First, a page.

If you’re serious about water treatment you can even buy your own reverse osmosis system and hook it up to treat your city/town water from a tap or faucet in your house/apartment, though they are known to be slow and somewhat inefficient by generating a fair amount of waste water as part of the filtration process.
How Can I Know the Alkalinity And Mineral Composition Of My Water?
City Water Report
A city water report is a great way to find out what’s currently contained in your water. Many municipal water providers will post water quality reports online (typically quarterly), however, if you can’t find it yourself it’s definitely worth reaching out to your provider and asking if they can send you one.
Here’s an example of a water report posted online from our local water provider that is actually tailored specifically to homebrewers (thanks Sydney Water!);
In this report we’ve got all the key metrics that we need to adjust our brewing water. Where a number range has been provided, we simply take the average value of the two numbers, since brewing software requires specific numeric values, not ranges. For example, magnesium has a range of 3.36 - 4.29 mg/L which has an average of 3.83 so this is the value we’d enter into our brewing software for magnesium.
It’s also worth pointing out that some reports will give values in mg/L (like above), and others will state ppm (parts per million). Thankfully, both mean the same thing so the values are interchangeable.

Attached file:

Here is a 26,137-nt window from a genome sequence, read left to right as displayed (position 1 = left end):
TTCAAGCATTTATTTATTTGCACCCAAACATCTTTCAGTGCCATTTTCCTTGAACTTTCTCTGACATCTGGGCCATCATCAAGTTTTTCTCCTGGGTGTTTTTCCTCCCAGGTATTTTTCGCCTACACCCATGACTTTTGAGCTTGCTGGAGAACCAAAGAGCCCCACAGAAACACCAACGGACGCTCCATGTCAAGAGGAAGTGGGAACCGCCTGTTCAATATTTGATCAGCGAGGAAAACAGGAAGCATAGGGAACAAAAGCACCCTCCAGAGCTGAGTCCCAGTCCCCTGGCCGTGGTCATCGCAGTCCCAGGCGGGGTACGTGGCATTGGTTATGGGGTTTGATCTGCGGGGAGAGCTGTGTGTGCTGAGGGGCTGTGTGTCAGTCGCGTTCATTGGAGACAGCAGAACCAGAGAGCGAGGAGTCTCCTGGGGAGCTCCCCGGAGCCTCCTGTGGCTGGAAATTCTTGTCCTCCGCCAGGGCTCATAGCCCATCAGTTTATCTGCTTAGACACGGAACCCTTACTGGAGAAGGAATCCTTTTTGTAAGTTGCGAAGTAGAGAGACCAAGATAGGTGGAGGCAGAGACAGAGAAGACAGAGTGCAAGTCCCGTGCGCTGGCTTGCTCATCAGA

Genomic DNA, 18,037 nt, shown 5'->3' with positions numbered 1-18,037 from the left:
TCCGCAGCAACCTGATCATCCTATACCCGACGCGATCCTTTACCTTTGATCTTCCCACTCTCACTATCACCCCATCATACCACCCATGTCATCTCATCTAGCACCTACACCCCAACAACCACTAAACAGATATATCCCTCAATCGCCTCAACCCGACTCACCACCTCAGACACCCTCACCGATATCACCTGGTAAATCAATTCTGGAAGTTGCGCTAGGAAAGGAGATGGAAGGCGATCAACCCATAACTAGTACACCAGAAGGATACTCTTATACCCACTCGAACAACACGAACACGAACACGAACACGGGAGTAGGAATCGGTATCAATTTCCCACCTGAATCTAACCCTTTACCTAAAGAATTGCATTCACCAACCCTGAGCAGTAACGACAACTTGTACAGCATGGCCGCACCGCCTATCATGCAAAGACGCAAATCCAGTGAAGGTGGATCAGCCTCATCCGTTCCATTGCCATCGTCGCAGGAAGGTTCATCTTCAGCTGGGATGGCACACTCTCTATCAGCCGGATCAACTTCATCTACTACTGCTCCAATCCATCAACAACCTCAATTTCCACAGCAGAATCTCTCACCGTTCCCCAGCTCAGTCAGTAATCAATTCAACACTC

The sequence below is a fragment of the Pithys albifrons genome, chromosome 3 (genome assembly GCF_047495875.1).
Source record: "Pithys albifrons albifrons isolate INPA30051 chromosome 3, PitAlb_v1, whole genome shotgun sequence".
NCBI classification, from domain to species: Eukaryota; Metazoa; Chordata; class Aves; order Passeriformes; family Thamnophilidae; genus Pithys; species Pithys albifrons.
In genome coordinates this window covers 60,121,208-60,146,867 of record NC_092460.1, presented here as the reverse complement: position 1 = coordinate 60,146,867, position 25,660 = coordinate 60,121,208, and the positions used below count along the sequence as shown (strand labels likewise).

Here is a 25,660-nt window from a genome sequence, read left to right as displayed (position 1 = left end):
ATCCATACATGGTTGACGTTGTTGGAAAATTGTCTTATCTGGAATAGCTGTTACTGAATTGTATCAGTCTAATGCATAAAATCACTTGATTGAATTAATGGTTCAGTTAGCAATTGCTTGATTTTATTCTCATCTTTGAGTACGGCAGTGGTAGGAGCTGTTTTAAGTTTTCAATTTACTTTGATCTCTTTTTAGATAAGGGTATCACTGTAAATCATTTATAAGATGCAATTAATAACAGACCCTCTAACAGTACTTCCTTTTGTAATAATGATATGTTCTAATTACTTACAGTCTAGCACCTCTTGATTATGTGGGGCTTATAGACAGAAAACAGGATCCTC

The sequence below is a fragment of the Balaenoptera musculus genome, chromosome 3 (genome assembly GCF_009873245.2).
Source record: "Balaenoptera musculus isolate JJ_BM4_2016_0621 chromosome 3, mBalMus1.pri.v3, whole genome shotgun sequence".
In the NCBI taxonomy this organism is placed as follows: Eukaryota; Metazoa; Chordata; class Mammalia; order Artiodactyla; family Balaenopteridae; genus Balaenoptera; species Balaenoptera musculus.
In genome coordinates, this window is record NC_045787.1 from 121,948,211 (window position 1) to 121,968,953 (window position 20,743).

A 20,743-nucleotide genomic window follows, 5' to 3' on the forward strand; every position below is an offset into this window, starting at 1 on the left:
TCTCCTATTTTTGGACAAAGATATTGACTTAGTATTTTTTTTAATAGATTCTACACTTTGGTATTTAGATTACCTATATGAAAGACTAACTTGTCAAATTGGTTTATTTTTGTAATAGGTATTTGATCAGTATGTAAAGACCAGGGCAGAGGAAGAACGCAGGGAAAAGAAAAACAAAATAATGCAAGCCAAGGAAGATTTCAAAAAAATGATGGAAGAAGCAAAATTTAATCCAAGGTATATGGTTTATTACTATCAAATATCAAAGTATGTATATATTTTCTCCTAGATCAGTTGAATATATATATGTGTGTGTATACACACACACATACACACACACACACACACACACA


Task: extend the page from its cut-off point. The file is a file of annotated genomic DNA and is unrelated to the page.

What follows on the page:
If you’re not able to obtain a city water report, then an at-home testing kit is another option to help you determine the composition of your brewing water.
There are plenty of options out there, but a popular one is the “Lamotte BrewLab Basic Water Test Kit” which was developed in conjunction with well-known homebrewing author, John Palmer, and gives you 7 important water test factors you need for brewing (chloride, sulfate, alkalinity, total hardness, calcium hardness, magnesium hardness, and sodium).
It’s worth purchasing a pH meter as well as a fast and reliable way to quickly determine the pH of your water (if your testing kit doesn’t include one). pH is a critical element during the mashing process, so a pH meter really is a must-have to ensure your mash is within the correct range. More on that below.